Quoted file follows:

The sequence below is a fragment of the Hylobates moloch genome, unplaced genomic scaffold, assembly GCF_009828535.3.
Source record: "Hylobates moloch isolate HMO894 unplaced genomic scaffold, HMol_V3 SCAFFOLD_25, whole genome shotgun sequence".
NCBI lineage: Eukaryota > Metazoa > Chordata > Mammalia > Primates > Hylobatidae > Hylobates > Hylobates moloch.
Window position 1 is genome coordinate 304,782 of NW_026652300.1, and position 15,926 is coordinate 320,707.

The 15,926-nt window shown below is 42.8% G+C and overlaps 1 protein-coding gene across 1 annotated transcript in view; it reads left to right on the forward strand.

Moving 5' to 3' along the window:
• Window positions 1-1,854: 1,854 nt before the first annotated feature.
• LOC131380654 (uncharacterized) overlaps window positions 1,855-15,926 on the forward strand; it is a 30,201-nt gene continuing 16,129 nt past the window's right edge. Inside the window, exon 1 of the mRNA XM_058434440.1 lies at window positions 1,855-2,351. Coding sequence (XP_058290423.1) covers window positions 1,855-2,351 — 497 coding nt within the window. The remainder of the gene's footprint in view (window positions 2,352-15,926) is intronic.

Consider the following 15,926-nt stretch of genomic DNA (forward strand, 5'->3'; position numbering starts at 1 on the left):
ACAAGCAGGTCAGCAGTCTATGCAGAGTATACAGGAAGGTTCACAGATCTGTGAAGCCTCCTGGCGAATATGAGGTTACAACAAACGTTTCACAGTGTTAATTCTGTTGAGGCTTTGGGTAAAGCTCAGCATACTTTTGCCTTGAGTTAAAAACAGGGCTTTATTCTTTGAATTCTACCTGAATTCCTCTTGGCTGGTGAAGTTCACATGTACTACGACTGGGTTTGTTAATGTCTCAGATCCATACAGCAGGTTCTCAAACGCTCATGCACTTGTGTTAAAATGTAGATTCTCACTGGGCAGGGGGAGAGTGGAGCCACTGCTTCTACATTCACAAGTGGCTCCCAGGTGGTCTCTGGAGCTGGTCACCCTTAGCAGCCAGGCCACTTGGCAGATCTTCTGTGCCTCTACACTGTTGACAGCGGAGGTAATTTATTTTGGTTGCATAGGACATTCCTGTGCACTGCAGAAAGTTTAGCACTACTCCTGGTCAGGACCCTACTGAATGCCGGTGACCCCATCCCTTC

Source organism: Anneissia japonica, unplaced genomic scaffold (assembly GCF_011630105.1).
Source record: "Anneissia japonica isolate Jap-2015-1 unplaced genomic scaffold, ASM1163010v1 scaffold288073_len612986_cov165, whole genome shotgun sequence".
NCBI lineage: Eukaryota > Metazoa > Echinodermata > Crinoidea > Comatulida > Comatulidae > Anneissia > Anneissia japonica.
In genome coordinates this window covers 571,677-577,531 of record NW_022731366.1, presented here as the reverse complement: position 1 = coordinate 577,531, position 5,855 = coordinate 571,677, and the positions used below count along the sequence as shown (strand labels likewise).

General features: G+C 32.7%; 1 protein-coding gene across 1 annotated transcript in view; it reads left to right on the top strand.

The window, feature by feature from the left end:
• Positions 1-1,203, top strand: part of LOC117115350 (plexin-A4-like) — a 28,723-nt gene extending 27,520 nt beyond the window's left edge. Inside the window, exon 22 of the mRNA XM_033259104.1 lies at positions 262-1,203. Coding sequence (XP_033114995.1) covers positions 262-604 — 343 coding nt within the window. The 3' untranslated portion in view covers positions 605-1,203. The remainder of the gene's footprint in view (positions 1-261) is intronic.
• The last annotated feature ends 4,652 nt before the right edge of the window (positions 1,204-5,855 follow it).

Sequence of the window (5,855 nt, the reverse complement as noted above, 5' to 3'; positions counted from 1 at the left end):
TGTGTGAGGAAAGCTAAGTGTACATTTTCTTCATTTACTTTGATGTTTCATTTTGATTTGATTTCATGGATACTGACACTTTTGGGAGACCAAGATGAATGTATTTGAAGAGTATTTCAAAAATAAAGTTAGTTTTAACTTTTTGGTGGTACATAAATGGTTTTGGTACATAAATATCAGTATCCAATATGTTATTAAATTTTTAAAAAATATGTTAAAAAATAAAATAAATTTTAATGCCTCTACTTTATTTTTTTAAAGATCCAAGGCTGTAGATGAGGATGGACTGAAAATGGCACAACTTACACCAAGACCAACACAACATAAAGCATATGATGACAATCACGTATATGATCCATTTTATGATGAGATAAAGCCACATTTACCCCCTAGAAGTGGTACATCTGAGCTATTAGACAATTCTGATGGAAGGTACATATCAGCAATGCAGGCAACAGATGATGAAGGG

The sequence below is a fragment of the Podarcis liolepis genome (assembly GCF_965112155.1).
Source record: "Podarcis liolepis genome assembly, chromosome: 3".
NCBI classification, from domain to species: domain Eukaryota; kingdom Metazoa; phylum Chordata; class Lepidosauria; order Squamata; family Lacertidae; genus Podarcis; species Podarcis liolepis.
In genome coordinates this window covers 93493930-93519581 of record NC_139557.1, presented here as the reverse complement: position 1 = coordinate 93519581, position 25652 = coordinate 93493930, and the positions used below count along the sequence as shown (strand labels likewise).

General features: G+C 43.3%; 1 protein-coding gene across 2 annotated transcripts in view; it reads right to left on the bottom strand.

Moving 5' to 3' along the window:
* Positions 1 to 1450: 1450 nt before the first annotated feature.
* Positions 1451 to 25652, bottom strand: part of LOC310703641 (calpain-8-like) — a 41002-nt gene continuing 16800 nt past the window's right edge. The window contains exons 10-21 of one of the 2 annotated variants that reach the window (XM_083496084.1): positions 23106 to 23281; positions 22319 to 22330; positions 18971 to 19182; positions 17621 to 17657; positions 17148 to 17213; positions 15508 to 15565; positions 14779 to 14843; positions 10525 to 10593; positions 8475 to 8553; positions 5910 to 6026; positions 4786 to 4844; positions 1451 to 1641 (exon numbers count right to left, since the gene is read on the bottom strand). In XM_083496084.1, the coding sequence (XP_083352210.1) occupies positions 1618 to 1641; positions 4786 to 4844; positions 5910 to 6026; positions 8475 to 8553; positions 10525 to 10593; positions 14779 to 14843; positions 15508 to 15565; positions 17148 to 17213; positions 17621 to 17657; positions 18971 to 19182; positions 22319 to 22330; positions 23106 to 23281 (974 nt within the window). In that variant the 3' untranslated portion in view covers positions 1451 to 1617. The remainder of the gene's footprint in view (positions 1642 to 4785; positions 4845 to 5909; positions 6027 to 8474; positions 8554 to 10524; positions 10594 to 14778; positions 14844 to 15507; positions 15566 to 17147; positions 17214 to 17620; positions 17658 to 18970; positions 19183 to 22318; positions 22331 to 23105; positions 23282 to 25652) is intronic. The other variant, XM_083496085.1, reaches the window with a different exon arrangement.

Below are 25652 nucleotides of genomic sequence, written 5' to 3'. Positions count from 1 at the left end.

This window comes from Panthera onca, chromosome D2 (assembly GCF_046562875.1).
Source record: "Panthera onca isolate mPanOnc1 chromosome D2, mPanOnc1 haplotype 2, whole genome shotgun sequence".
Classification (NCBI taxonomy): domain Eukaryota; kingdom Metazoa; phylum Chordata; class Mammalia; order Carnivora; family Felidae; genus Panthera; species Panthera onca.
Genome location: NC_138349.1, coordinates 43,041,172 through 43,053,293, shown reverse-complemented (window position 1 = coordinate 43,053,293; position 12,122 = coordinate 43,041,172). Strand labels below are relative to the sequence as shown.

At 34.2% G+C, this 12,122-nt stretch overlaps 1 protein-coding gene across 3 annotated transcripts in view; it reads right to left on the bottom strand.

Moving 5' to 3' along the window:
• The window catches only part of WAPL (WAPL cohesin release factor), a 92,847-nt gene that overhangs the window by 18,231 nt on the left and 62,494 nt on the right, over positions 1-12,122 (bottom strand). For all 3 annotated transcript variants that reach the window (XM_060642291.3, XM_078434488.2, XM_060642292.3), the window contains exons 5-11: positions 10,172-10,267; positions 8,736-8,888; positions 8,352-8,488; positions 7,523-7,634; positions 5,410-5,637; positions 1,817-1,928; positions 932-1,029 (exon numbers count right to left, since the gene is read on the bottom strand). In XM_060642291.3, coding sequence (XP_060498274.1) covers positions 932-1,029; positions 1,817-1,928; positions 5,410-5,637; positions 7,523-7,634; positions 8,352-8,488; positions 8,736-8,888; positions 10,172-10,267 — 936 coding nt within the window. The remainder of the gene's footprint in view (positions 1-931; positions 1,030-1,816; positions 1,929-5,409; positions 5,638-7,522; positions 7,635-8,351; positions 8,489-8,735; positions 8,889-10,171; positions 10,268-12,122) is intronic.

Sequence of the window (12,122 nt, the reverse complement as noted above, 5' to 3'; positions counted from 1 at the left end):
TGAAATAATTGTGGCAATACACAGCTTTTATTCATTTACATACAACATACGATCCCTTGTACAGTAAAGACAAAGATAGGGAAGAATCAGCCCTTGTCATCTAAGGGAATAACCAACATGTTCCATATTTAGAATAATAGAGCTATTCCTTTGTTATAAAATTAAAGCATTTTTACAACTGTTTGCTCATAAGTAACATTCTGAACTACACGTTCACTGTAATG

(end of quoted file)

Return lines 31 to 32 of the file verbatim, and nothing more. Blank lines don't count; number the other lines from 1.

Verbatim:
Source record: "Panthera onca isolate mPanOnc1 chromosome D2, mPanOnc1 haplotype 2, whole genome shotgun sequence".
Classification (NCBI taxonomy): domain Eukaryota; kingdom Metazoa; phylum Chordata; class Mammalia; order Carnivora; family Felidae; genus Panthera; species Panthera onca.